From impossible choices to improved ventilation

ESP experiences in the pandemic

By Dorothy Wigmore

It’s not easy being an educational support professional (ESP) in this pandemic. For many ESPs, too often, it’s a hard choice: paychecks or staying home to protect themselves and others.

That’s one of two messages from some NJEA members talking about their experiences during the pandemic. The other is that the “chickens are coming home to roost” so to speak—some districts finally are dealing with long-time ventilation issues.

Paychecks or protect your family?

The education sector is not on the federal list of “essential workers,” despite the many efforts to keep students in school buildings. Still, many ESPs kept doing their regular jobs—maintaining buildings, preparing and delivering food, providing security, and more.

“My security and maintenance people have been coming to work nonstop,” says Kimberly Scott-Hayden, NJEA’s ESP of the year for 2021. “They’ve been in the building since last March and still are. There’s nothing we can do remotely and earn a paycheck.”

Scott-Hayden is president of the East Orange Maintenance Association and an inventory control clerk who works with the Security Services supervisor. As the pandemic started, she had to identify vendors for protective gear and other materials.

“Things were so crazy at the start, with the unknowns, people were saying ‘Do I risk my life to support my family or stay at home and be safe?’” Scott-Hayden recalled. “We’re still trying to navigate the unknown.”

“People need to be able to pay their bills to survive, but without the laws to protect those things, they feel like they are between a rock and a hard place,” she says.

“It’s a crap shoot when it comes to fresh air,” says James Frazier, a school security guard and former president of the Union Township Education Association. “But you have to provide for your families, go to work. Every day, I need to worry about what I’m bringing home.”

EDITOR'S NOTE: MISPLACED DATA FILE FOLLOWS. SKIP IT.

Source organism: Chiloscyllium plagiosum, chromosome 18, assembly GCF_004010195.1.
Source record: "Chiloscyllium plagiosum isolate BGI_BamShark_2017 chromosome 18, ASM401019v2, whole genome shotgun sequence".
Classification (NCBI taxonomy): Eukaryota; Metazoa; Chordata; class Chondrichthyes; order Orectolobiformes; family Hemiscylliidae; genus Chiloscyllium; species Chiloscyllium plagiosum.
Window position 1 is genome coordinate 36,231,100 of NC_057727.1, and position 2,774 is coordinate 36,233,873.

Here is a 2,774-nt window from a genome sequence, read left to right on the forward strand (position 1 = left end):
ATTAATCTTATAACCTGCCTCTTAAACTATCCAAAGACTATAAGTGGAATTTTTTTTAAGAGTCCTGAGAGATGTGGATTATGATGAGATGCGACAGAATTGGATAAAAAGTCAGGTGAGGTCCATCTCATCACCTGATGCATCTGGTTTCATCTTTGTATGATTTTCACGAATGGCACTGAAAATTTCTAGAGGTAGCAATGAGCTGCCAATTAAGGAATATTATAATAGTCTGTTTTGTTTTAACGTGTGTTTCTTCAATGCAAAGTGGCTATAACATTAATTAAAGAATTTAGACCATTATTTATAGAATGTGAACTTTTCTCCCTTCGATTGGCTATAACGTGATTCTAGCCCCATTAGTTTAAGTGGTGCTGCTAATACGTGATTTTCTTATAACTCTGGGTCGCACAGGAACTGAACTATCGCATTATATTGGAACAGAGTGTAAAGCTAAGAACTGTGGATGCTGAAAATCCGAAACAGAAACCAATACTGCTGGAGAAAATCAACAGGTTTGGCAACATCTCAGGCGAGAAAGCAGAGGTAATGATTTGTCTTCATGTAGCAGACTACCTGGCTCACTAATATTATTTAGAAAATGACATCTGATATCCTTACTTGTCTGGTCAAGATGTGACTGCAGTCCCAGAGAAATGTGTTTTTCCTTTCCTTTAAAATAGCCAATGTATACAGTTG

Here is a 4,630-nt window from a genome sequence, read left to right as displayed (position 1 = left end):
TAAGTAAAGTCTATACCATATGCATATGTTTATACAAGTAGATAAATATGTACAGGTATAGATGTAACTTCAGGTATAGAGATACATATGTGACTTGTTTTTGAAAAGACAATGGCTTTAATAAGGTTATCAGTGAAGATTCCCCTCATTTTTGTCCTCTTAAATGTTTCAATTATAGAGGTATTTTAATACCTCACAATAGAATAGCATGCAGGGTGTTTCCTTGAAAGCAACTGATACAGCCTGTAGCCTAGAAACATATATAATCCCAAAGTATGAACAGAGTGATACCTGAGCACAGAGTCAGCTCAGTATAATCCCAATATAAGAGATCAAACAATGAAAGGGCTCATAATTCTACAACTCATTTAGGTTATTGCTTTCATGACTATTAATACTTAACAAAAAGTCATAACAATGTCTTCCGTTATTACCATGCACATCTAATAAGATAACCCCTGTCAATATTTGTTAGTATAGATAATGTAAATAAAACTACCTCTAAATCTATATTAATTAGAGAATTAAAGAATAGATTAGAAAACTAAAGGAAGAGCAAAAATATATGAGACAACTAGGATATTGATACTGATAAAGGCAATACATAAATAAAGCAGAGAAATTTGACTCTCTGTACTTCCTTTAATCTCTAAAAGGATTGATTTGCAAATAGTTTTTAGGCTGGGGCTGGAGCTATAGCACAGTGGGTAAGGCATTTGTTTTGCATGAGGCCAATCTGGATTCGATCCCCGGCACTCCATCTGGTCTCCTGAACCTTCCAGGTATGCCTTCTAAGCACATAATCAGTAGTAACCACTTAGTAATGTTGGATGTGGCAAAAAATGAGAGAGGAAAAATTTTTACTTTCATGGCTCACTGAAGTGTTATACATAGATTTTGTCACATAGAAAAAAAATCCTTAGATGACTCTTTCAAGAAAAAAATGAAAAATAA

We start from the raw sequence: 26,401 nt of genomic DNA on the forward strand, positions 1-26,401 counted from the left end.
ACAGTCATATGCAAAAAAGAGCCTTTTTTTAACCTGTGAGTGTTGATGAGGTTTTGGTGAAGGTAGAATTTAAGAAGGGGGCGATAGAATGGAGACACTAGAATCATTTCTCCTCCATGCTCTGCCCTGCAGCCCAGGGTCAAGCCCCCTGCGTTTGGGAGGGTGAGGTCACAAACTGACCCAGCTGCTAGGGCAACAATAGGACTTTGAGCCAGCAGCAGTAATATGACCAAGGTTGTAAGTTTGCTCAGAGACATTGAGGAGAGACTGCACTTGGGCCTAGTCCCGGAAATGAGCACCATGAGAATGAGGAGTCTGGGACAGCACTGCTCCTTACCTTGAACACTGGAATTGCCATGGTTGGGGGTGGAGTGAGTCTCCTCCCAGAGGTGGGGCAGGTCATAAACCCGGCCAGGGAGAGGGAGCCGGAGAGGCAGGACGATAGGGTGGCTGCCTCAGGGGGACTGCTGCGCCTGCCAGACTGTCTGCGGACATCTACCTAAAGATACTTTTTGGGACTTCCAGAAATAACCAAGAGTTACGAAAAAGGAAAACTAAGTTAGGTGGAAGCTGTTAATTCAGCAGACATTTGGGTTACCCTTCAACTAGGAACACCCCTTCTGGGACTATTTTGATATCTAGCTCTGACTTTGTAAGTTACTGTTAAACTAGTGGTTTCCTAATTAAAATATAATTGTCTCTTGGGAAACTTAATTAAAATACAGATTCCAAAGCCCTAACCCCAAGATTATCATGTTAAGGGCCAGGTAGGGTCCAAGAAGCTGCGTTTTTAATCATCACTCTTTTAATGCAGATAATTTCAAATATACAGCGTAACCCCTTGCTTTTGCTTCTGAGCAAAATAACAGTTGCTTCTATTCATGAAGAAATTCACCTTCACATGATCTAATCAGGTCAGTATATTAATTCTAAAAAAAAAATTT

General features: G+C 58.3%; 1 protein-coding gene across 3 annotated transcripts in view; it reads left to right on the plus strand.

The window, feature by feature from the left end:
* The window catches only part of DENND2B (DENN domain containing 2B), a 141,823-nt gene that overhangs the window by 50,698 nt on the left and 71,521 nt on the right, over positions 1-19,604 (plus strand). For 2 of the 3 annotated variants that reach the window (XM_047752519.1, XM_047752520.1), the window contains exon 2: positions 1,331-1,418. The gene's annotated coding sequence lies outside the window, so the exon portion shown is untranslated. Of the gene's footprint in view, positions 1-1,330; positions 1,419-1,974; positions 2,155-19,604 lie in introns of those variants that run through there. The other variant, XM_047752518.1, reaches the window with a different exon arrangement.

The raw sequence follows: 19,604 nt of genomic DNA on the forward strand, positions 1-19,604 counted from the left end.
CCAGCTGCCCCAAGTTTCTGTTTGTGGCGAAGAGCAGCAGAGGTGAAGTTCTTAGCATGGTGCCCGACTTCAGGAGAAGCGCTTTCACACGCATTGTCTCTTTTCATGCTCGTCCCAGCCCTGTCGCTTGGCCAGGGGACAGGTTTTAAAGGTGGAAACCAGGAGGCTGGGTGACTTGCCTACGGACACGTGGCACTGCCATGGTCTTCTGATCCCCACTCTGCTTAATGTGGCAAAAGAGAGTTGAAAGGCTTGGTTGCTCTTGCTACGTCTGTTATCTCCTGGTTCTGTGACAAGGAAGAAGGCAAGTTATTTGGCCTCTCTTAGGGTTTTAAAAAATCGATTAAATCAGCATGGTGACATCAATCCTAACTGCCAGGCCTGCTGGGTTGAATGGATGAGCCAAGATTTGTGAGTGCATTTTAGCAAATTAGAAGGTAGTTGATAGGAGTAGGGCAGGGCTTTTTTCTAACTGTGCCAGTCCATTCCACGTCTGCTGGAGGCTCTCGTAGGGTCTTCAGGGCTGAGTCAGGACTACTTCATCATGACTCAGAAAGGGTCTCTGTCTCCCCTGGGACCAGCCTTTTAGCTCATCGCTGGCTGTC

Frazier’s job has changed too. He now helps with food distribution, while watching the building where it’s prepared, doing wellness checks with students, and helping to “figure out what students need to be successful in a virtual environment.” Too often, he and others in his local association have paid for their own protective gear because they worry about their contact with the public.

Studies show the pandemic has reinforced these kinds of inequities connected to the intersection of race, poorly paid jobs, inadequate housing and health.

Using pre-pandemic data, one reported that 42.0 to 51.4% of all school employees in the country met the CDC definition of (potentially) having increased likelihood for severe COVID-19. A recent study about COVID-19 related deaths among California workers found “excess” death rates among many categories, including teaching assistants, grounds maintenance workers, security guards, office and administrative staff, and various types of “cooks;” their data only covers March to October 2020, before the second wave. A Canadian study reached similar conclusions, saying that those “who continued to serve the essential needs of society throughout COVID-19 shouldered a disproportionate burden of transmission and deaths.”

Ventilation in the limelight